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Wildlife Protection Laws Are Seriously Enforced


Credit DWR

Hunting season is upon us and DWR law enforcement is in the field checking licenses. So far this year about 70 fishing and hunting licenses have been suspended throughout the state.

KPCW has this report explaining how sports persons can stay in compliance with wildlife management laws and regulations.

DWR Enforcement Officer, J Shirley says once a license is revoked or suspended for wildlife resource violations, the repercussions can be lasting.

“And that suspension period is also based on the level of the offense. Whether it’s a class B misdemeanor or a class A or a felony. So, those can vary anywhere from one year to seven years and sometimes it’s doubled if it was a trophy animal that was taken. In real egregious circumstances, we will just suspend everything.”

The DWR has 50 to 60 field officers so they rely on the public to come forward if they see something or hear something suspicious.  A revocation or suspension of a license typically happens after criminal prosecution. Shirley explains the wanton destruction charges can range from misdemeanor to felony depending on the animal.

“That’s individuals that knowingly and intentionally break the law and they kill protected wildlife in the process, and we will typically use that statute.”

Since the late 1980’s Utah has been a part of an inter-state compact that helps keep track abuses or neglectful practices by hunters and anglers.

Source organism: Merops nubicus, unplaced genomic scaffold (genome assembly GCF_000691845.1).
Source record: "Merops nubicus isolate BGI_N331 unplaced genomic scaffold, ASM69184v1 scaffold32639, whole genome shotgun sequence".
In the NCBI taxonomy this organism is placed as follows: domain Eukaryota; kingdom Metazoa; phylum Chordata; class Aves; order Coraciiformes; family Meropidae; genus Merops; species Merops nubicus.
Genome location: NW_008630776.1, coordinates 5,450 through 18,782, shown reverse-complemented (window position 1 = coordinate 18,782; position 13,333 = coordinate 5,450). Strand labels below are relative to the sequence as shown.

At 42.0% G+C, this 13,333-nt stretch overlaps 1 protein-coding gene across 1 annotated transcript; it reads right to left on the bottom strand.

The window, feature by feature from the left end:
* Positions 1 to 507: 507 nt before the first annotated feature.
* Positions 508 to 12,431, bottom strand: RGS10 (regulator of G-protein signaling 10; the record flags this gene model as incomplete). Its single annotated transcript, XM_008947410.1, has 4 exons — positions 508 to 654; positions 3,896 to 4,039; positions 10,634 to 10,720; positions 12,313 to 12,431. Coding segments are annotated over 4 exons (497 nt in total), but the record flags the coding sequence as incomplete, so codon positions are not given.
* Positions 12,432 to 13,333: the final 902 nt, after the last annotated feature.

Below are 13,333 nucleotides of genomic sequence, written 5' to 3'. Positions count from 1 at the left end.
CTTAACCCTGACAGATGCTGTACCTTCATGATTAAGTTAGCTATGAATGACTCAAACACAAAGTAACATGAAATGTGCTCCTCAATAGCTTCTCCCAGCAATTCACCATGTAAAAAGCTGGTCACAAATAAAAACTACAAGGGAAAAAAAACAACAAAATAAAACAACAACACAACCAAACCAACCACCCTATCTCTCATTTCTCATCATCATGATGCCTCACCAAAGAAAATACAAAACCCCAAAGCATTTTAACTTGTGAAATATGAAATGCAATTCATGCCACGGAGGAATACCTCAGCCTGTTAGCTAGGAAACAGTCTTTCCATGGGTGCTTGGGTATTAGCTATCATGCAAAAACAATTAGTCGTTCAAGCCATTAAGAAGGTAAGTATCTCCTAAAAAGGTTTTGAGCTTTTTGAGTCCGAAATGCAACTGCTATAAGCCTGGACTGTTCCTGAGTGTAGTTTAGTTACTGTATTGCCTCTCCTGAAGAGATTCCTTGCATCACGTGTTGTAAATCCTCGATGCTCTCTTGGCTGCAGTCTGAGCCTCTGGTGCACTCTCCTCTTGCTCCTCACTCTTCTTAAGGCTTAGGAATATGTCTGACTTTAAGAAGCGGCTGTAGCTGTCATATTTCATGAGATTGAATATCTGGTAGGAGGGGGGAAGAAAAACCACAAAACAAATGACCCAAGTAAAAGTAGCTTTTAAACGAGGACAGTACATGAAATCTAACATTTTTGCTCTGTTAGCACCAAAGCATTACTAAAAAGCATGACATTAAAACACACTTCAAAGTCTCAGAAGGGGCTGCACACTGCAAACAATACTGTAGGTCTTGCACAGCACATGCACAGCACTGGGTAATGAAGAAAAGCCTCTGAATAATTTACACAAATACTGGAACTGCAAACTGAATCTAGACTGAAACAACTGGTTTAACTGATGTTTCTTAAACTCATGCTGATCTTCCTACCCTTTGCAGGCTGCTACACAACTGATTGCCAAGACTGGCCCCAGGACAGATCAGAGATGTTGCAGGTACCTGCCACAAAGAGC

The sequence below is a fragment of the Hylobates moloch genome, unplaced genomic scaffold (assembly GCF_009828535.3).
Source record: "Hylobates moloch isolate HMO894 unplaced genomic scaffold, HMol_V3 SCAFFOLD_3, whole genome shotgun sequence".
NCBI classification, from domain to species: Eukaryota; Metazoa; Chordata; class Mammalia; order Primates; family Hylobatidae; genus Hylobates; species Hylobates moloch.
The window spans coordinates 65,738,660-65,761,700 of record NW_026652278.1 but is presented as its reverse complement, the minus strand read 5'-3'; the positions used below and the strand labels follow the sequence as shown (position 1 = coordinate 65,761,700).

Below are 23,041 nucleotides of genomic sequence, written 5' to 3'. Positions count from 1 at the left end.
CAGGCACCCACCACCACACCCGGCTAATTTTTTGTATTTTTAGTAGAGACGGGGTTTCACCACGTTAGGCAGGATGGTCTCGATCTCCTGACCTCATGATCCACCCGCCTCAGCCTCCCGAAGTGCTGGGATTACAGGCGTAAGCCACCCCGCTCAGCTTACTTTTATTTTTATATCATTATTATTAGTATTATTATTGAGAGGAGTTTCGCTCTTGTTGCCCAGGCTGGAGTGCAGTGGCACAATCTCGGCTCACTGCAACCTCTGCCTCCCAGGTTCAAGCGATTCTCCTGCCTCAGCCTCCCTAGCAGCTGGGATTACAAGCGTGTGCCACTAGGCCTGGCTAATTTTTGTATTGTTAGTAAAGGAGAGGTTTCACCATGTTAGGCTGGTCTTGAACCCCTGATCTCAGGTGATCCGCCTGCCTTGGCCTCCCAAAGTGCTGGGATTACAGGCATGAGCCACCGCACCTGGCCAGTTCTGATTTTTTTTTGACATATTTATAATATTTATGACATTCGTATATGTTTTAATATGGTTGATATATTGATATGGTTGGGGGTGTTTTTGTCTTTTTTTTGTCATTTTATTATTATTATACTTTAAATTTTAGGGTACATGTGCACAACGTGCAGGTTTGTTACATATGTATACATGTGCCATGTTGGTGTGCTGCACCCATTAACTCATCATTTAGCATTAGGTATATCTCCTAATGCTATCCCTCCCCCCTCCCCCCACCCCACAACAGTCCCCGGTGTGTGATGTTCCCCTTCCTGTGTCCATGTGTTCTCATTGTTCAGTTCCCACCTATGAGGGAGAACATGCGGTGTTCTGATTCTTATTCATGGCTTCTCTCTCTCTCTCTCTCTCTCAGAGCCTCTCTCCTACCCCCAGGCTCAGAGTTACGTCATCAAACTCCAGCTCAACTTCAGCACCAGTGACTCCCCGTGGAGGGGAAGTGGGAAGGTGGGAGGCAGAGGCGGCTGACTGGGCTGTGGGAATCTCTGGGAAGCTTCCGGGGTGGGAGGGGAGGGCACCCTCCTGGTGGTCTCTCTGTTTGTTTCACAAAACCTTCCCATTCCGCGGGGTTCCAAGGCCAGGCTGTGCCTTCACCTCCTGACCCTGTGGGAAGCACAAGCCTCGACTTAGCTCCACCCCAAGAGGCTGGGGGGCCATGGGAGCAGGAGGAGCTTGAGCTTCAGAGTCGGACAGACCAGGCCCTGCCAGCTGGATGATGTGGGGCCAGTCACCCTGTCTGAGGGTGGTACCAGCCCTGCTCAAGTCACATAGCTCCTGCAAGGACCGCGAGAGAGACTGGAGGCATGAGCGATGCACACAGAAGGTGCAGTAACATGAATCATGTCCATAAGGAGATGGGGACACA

“The great thing about the wildlife violator compact is that 49 other states, well, 48  and Utah are included int hat compact and if you lose your privileges to hunt or to fish in Utah, you lose them in every other state in the country besides Hawaii.”

Most common citations he says have to do with license violations and he says hunters and anglers can prepare by knowing the areas they plan to visit and paying attention to what the license allows them to take.

Shirley says a few units around the state allow hunters to take does depending on the herd populations and the condition of the range.

“The purpose of wildlife management and wildlife laws is to benefit wildlife and protect the public so there are a few areas where there are some doe harvests allowed. And also, antlerless elk hunts are very popular.”

He says most bear hunts are over for this year with just a few remaining in November. He says there’s an increase statewide for cougar permits.

Moose sightings are frequent throughout the year in Summit and Wasatch Counties. However, Shirley says the overall statewide moose population has decreased due to weather, drought conditions and development.

“I think what we end up with is a lot of human encroachment in areas where moose are. A lot more people out in the back country whether you’re hunting or hiking or just recreating. And, that interaction between the public and wildlife is always, whether it’s a moose, a cougar, a deer or an elk, is always something we need to be very careful of when we’re out there in the field.”

The most common violation with fishing is people fishing without a license.  Shirley says there are many community fisheries that are stocked and close to urban areas, usually with a two fish limit. There are separate regulations for renown fisheries like Strawberry Reservoir.

Licenses can be downloaded to a cell phone with the DWR app. Review the regulations every year. Shirley says they change depending on public input and what’s best for the species.  

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